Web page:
value = a·24 + b·23 + c·22 + d·21 + e·20
        value = 16a + 8b + 4c + 2d + e

    In other words, bit significance is derived from the mathematical (or logical) interpretation of a group of bits, and is completely separate from the order in which the bits might be serialized on some bus, and also from any human-assigned labels or numbers.

    This is true for all bit groups that logically construct numerical values, even for floating-point numbers.

  • Bit labels or bit numbering

    For ease of reference in documentation for example, it is often useful to label the individual bits. This is essentially arbitrary; and indeed, I used letters a to f in an example above. More often, numbers are easier than letters — it's not that easy to label more than 27 bits with single letters.

    There are two approaches to label bits with numbers.

    The most common one currently is to label the bits according to their significance, with bit 0 referring to the least significant bit. This is useful, because bit i then has logical value 2i.

    On certain architectures' documentation, like IBM's POWER documentation, the most significant bit is labeled 0, in decreasing order of significance. In this case, the logical value of a bit depends on the number of bits in that unit. If an unit has N bits, then bit i has logical value of 2N-i-1.

    While this ordering may feel weird, these architectures are all big-endian, and it might be useful for humans to just remember/assume that most significant comes first on these systems.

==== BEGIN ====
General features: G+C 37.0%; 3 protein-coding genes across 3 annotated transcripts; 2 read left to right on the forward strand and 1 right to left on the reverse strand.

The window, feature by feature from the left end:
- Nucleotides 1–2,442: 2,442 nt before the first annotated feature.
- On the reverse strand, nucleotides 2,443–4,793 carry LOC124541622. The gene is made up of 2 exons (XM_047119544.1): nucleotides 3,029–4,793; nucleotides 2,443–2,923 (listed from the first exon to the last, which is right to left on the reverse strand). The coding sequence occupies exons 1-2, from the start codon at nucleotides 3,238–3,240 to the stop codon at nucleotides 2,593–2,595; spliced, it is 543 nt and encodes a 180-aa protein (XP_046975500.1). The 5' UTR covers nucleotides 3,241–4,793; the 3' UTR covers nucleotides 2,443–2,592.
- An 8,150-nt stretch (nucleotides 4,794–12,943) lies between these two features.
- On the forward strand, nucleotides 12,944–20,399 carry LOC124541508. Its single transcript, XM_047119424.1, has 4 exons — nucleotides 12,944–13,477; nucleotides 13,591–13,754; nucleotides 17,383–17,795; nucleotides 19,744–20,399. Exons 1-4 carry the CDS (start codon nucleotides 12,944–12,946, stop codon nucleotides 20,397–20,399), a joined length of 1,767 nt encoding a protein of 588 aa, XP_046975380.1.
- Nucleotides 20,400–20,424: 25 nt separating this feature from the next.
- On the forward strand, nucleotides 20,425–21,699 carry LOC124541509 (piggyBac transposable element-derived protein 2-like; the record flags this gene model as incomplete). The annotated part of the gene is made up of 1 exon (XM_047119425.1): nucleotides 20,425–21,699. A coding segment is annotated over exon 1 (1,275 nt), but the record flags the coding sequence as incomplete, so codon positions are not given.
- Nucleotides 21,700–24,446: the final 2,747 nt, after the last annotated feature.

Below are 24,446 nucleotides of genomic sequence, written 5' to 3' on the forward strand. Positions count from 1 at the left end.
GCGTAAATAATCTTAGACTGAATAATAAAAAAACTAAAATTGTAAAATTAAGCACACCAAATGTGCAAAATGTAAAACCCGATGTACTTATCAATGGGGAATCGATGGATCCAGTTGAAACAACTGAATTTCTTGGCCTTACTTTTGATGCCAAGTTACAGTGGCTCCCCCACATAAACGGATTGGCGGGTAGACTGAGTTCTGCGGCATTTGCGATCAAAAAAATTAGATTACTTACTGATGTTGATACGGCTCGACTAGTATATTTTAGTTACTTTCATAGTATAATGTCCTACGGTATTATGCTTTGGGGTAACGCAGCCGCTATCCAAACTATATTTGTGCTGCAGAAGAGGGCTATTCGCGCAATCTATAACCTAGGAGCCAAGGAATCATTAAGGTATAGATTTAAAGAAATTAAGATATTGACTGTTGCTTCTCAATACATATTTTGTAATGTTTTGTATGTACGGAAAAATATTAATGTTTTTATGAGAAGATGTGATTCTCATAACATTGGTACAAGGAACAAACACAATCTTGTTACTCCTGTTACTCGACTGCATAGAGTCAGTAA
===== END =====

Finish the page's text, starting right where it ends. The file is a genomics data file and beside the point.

Remember, however, that this is a completely arbitrary decision, and in both cases the documentation could be written with the other bit labeling scheme, without any effect on the real-world performance of the systems. It is like choosing whether to write from left to right, or from right to left (or top-down, for that matter): the contents are unaffected, as long as you know and understand the convention.

While there is some correlation between byte order and bit labeling, all four of the above concepts are separate.

There is correlation between byte order and bit labeling — in the sense that the documentation for a lot of big-endian hardware uses bit labeling where the most significant bit is bit zero —, but that is only because of choises made by humans.

In , the order in which the C compiler packs bitfields in a struct, varies between compilers and architectures. It is not specified by the C standard at all. Because of this, it is usually a bad idea to read binary files into a struct type with bitfields. (Even if it works on some specific machine and compiler, there is no guarantee it works on others; often, it does not. So, it definitely makes the code less portable.) Instead, read into a buffer, and array of unsigned char, and use helper accessor functions to extract the bit fields from the array using bit shifts (<<, >>), binary ors (|), and masking (binary and, &).